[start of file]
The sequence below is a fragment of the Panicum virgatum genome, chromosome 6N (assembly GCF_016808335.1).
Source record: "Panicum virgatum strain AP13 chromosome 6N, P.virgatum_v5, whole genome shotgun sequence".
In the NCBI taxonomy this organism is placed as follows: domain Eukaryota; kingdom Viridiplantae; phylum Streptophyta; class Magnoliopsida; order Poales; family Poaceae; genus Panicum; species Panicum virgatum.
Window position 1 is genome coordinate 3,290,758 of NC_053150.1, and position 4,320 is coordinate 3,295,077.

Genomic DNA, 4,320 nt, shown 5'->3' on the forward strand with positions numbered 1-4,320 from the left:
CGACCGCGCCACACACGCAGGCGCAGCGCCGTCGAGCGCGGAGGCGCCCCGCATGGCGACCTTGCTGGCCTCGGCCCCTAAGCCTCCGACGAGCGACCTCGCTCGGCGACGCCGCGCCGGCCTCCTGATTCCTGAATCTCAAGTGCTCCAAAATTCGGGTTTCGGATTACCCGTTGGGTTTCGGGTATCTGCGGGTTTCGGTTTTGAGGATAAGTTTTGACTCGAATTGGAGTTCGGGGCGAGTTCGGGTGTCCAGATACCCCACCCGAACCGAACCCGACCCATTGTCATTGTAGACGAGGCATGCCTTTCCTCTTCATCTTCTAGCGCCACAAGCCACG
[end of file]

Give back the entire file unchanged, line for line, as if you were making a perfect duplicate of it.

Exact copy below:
The sequence below is a fragment of the Panicum virgatum genome, chromosome 6N (assembly GCF_016808335.1).
Source record: "Panicum virgatum strain AP13 chromosome 6N, P.virgatum_v5, whole genome shotgun sequence".
In the NCBI taxonomy this organism is placed as follows: domain Eukaryota; kingdom Viridiplantae; phylum Streptophyta; class Magnoliopsida; order Poales; family Poaceae; genus Panicum; species Panicum virgatum.
Window position 1 is genome coordinate 3,290,758 of NC_053150.1, and position 4,320 is coordinate 3,295,077.

Genomic DNA, 4,320 nt, shown 5'->3' on the forward strand with positions numbered 1-4,320 from the left:
CGACCGCGCCACACACGCAGGCGCAGCGCCGTCGAGCGCGGAGGCGCCCCGCATGGCGACCTTGCTGGCCTCGGCCCCTAAGCCTCCGACGAGCGACCTCGCTCGGCGACGCCGCGCCGGCCTCCTGATTCCTGAATCTCAAGTGCTCCAAAATTCGGGTTTCGGATTACCCGTTGGGTTTCGGGTATCTGCGGGTTTCGGTTTTGAGGATAAGTTTTGACTCGAATTGGAGTTCGGGGCGAGTTCGGGTGTCCAGATACCCCACCCGAACCGAACCCGACCCATTGTCATTGTAGACGAGGCATGCCTTTCCTCTTCATCTTCTAGCGCCACAAGCCACG